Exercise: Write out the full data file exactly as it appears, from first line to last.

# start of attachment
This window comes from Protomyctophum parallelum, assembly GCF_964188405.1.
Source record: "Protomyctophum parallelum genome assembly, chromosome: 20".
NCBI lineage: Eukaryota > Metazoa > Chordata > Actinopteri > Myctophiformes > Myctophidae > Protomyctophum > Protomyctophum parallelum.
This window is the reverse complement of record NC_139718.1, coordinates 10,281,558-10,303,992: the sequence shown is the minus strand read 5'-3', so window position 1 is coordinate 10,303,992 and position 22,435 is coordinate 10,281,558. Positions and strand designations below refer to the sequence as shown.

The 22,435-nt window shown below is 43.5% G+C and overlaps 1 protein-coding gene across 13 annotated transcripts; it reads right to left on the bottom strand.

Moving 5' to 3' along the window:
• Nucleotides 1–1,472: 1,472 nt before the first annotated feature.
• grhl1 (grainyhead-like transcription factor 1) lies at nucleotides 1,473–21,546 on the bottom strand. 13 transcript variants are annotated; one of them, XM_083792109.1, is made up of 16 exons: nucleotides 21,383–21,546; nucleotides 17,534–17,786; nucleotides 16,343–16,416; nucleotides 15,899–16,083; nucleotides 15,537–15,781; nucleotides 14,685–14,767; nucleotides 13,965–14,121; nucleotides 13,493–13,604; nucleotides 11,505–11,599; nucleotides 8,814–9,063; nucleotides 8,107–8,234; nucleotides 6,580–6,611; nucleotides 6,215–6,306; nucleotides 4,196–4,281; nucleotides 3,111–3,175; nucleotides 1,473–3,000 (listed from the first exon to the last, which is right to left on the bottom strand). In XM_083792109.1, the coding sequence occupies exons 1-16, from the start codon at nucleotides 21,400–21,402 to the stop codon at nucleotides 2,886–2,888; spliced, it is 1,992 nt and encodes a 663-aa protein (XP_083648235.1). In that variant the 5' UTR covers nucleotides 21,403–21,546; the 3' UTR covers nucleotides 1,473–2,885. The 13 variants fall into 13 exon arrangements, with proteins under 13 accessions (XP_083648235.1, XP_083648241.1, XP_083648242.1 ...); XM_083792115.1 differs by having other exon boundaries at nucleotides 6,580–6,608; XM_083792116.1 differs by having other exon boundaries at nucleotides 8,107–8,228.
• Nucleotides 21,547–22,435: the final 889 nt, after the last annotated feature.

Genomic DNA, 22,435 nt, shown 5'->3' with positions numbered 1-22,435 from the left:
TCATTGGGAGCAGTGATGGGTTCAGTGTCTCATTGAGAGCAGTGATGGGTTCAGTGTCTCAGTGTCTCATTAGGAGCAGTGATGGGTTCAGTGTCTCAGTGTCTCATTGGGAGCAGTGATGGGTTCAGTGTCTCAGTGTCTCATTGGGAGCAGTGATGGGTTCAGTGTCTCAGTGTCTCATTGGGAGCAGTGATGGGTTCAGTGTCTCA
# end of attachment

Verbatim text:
This window comes from Protomyctophum parallelum, assembly GCF_964188405.1.
Source record: "Protomyctophum parallelum genome assembly, chromosome: 20".
NCBI lineage: Eukaryota > Metazoa > Chordata > Actinopteri > Myctophiformes > Myctophidae > Protomyctophum > Protomyctophum parallelum.
This window is the reverse complement of record NC_139718.1, coordinates 10,281,558-10,303,992: the sequence shown is the minus strand read 5'-3', so window position 1 is coordinate 10,303,992 and position 22,435 is coordinate 10,281,558. Positions and strand designations below refer to the sequence as shown.

The 22,435-nt window shown below is 43.5% G+C and overlaps 1 protein-coding gene across 13 annotated transcripts; it reads right to left on the bottom strand.

Moving 5' to 3' along the window:
• Nucleotides 1–1,472: 1,472 nt before the first annotated feature.
• grhl1 (grainyhead-like transcription factor 1) lies at nucleotides 1,473–21,546 on the bottom strand. 13 transcript variants are annotated; one of them, XM_083792109.1, is made up of 16 exons: nucleotides 21,383–21,546; nucleotides 17,534–17,786; nucleotides 16,343–16,416; nucleotides 15,899–16,083; nucleotides 15,537–15,781; nucleotides 14,685–14,767; nucleotides 13,965–14,121; nucleotides 13,493–13,604; nucleotides 11,505–11,599; nucleotides 8,814–9,063; nucleotides 8,107–8,234; nucleotides 6,580–6,611; nucleotides 6,215–6,306; nucleotides 4,196–4,281; nucleotides 3,111–3,175; nucleotides 1,473–3,000 (listed from the first exon to the last, which is right to left on the bottom strand). In XM_083792109.1, the coding sequence occupies exons 1-16, from the start codon at nucleotides 21,400–21,402 to the stop codon at nucleotides 2,886–2,888; spliced, it is 1,992 nt and encodes a 663-aa protein (XP_083648235.1). In that variant the 5' UTR covers nucleotides 21,403–21,546; the 3' UTR covers nucleotides 1,473–2,885. The 13 variants fall into 13 exon arrangements, with proteins under 13 accessions (XP_083648235.1, XP_083648241.1, XP_083648242.1 ...); XM_083792115.1 differs by having other exon boundaries at nucleotides 6,580–6,608; XM_083792116.1 differs by having other exon boundaries at nucleotides 8,107–8,228.
• Nucleotides 21,547–22,435: the final 889 nt, after the last annotated feature.

Genomic DNA, 22,435 nt, shown 5'->3' with positions numbered 1-22,435 from the left:
TCATTGGGAGCAGTGATGGGTTCAGTGTCTCATTGAGAGCAGTGATGGGTTCAGTGTCTCAGTGTCTCATTAGGAGCAGTGATGGGTTCAGTGTCTCAGTGTCTCATTGGGAGCAGTGATGGGTTCAGTGTCTCAGTGTCTCATTGGGAGCAGTGATGGGTTCAGTGTCTCAGTGTCTCATTGGGAGCAGTGATGGGTTCAGTGTCTCA